Deborah Harter

Research Areas

19th-Century Fiction • Literary Theory • Gender and the Body • Literature and Psychoanalysis

Deborah Harter earned her Ph.D. in Comparative Literature from the University of California at Berkeley, spent two years at the University of Chicago as a Mellon Postdoctoral Fellow, and then joined Rice University. At Rice she is also affiliated with the Center for the Study of Women, Gender, and Sexuality, the Program in Medical Humanities, and the Moody Center for the Arts. She has been awarded fellowships from the American Comparative Literature Association and the American Association of University Women. She served as Deputy Speaker and then Speaker of the Rice Faculty Senate at its inception. And she has won over a dozen awards in teaching and mentoring students, including the Phi Beta Kappa Teaching Prize, the George R. Brown Prize for Superior Teaching, the Alison Sarofim Distinguished Teaching Professor in the Humanities Award, the Faculty Mentor of the Year Award, and the Impact Award for Contributions to Women at Rice. 

Harter’s book, Bodies in Pieces: Fantastic Narrative and the Poetics of the Fragment (1996), suggests a complex relation between realist and fantastic narrative of the nineteenth century, the one anxious to narrate an ever-exploding world of fragments, the other looking to find in the fragment an otherwise illusive wholeness. Currently, she is working to complete a second book project on The Art of Failure: Creative Impossibilities from Balzac to Silence of the Lambs, and she has just finished a non-scholarly manuscript, On the Subject of Kissing Hairy Creatures, and Other Essays about Things that Matter.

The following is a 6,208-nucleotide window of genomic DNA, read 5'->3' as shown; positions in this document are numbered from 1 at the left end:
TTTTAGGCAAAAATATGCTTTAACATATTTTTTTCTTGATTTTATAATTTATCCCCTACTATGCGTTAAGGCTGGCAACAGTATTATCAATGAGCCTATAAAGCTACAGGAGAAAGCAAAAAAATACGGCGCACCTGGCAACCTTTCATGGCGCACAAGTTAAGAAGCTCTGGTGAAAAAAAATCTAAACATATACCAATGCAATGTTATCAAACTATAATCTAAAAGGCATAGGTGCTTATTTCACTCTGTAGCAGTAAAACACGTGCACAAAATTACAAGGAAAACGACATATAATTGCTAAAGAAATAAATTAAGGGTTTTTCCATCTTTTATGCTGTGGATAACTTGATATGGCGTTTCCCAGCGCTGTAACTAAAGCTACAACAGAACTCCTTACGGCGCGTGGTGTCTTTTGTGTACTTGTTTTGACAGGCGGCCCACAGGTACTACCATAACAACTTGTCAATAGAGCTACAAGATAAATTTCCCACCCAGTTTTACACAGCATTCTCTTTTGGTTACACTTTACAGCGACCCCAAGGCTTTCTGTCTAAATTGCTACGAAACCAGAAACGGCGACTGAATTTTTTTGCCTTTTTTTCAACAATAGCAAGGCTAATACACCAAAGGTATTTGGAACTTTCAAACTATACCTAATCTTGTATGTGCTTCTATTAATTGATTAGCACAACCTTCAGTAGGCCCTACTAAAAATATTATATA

Selected Publications

Bodies in Pieces: Fantastic Narrative and the Poetics of the Fragment (Stanford, CA: Stanford University Press, 1996).

“Betİmsel Kirilmanin Erotigi: Balzac’in 'Bilinmeyen Şaheser’İne Işik Tutmak' (= “The Erotics of Descriptive Shattering:  Balzac’s ‘Chef-d’œuvre inconnu’)", in Honoré de Balzac, Bilinmeyen Saheser (Istanbul: Iletisim Yayiniari, 2013), 19-38. 

“Balancing Acts: French Studies in the Graduate and Undergraduate Classroom,” Charles J. Stivale (ed.), Modern French Literary Studies: Pedagogical Strategies (New York: Modern Lamguage Association of America, 2004), 198-207.

“Medievalism in Flaubert,” in Laurence M. Porter (ed.), A Gustave Flaubert Encyclopedia (London: Greenwood Press, 2001), 922-4.

“Baudelaire and the Poetics of Perversity,” in Laurence Porter (ed.), Approaches to Teaching Baudelaire’s “Fleurs du Mal”, (New York: Modern Language Association of America, 1999), 108-15.

“Silenced by the City: Maupassant’s Flâneur and Uneasy Dreams,” in Clayton Koelb and Raymond Prier (eds.), Narrative Ironies (Amsterdam: Rodopi, 1997), 181-91.

“Divided Selves, Ironic Counterparts: Intertextual Doubling in Baudelaire’s ‘L’Héautontimorouménos’ and Poe’s ‘The Haunted Palace,’” Comparative Literature Studies 26 (1989), 28-38.

“From Represented to Literal Space: Fantastic Narrative & the Body in Pieces,” L’Esprit créateur 28 (1988), 23-35.

“The Artist on Trial: Kafka and ‘Josefine, die Sängerin,’” Deutsche Vierteljahrsschrift für Literaturwissenschaft und Geistesgeschichte 61 (1987), 3-14.